Thomas Ernst

me 



Assistant Professor of Finance

Robert H. Smith School of Business

University of Maryland

ternst@umd.edu

CV


Working Papers

Stock Specific Price Discovery From ETFs

Online Appendix

Conventional wisdom warns that exchange-traded funds (ETFs) harm stock price discovery, either by "stealing'' single-stock liquidity or forcing stock prices to co-move. Contra this belief, I develop a theoretical model and present empirical evidence which demonstrate that investors with stock-specific information trade both single stocks and ETFs. Single-stock investors can access ETF liquidity by means of this tandem trading, and stock prices can flexibly adjust to ETF price movements. Using high-resolution data on over 500 ETFs, I exploit exchange latencies in order to show that investors place simultaneous, same-direction trades in both a stock and ETF. Consistent with my model predictions, effects are strongest when an individual stock has a large weight in the ETF and a large stock-specific informational asymmetry. I conclude that ETFs do provide single-stock price discovery.

Payment for Order Flow and Asset Choice - with Chester Spatt.

This paper documents important differences in payment for order flow (PFOF), spreads, and price improvement across asset classes. In stocks, we show that PFOF is small. While many retail trades are executed off-exchange, we find that they receive meaningful price improvement, particularly when spreads are at their minimum. In single-name equity options, we show that PFOF is large. While all option trades are executed on-exchange, option exchanges have rules that facilitate internalization. We exploit variation in the Designated Market Maker (DMM) assignments at option exchanges to show that retail traders receive less price improvement, and worse prices, from those DMMs who pay PFOF to brokers, costing retail investors billions per year. Current debate concerning PFOF has focused on equity routing. We show that option routing is comparatively worse, and this gives rise to a second potential conflict of interest of brokers: encouraging customers to trade assets offering higher PFOF. As fintech has eliminated retail commissions, these cross-asset differences in PFOF have become far more consequential to broker incentives.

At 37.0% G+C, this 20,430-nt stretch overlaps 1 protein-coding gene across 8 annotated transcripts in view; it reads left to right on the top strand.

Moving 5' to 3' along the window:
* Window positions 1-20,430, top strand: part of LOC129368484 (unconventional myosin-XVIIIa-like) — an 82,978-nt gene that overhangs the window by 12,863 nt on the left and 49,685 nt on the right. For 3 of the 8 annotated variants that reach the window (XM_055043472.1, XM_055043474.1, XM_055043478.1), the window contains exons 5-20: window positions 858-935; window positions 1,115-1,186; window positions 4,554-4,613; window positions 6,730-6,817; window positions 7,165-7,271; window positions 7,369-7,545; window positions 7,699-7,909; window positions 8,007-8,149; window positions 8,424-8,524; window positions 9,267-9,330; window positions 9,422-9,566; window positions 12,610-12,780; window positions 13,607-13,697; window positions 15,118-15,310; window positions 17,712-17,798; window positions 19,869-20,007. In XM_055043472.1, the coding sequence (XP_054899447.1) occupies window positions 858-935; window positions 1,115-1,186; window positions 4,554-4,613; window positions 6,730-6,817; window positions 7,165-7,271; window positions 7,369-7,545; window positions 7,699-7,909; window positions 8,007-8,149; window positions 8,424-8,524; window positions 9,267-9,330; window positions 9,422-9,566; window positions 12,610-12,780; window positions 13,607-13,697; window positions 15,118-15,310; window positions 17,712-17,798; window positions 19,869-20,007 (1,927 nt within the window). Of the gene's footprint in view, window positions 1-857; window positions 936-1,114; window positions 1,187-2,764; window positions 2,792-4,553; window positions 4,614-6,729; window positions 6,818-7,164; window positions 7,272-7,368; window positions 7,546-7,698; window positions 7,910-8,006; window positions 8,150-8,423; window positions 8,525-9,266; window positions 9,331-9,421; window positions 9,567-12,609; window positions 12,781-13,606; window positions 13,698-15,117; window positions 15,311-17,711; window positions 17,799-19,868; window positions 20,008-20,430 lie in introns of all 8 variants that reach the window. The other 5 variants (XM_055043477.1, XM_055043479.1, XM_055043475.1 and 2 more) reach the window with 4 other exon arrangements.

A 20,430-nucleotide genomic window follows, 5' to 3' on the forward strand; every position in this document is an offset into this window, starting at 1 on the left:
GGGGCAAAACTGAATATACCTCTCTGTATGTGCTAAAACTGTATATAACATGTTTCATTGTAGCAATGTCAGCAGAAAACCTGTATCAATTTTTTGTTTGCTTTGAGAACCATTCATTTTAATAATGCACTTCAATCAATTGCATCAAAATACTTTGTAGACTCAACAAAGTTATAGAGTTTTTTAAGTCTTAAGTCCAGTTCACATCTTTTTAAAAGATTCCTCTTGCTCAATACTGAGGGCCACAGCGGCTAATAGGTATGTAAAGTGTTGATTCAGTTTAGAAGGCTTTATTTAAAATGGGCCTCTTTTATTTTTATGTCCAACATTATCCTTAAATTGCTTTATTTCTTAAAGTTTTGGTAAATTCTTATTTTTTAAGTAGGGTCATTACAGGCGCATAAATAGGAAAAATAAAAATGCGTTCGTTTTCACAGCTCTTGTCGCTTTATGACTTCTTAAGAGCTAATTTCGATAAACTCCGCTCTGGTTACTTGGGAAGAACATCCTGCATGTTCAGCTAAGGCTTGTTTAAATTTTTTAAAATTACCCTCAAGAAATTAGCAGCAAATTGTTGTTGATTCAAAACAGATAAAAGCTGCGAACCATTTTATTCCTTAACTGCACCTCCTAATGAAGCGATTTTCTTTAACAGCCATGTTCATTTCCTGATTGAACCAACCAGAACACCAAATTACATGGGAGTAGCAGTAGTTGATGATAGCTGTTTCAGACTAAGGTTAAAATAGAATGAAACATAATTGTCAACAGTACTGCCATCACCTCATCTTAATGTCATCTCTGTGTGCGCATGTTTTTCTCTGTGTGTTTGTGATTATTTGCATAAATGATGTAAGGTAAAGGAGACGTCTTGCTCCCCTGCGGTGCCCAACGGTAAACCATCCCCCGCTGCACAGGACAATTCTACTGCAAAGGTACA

The Value of Off-Exchange Data - with Chester Spatt and Jonathan Sokobin.

Exploiting the structure of geographic latencies, we study the effect of trade reporting of off-exchange equity transactions and contrast that with reporting of exchange trading. Publication of off-exchange transactions by the Securities Information Processor (SIP), leads to a sharp burst in trading and quoting activity, suggesting that market participants learn from those reports, with their unique information content lingering throughout the lengthy reporting process. In contrast, there is no spike in response to SIP publication of exchange trading, but instead an earlier spike that reflects the response to the near-immediate reporting from proprietary feeds. Due to the varied locations of the off-exchange trade reporting facilities (TRFs), SIPs and exchanges, we use distinct geographical latencies to pinpoint the patterns. We document that realized spreads for the TRF-response trades are negative, consistent with these orders being informationally-motivated and contributing to price discovery.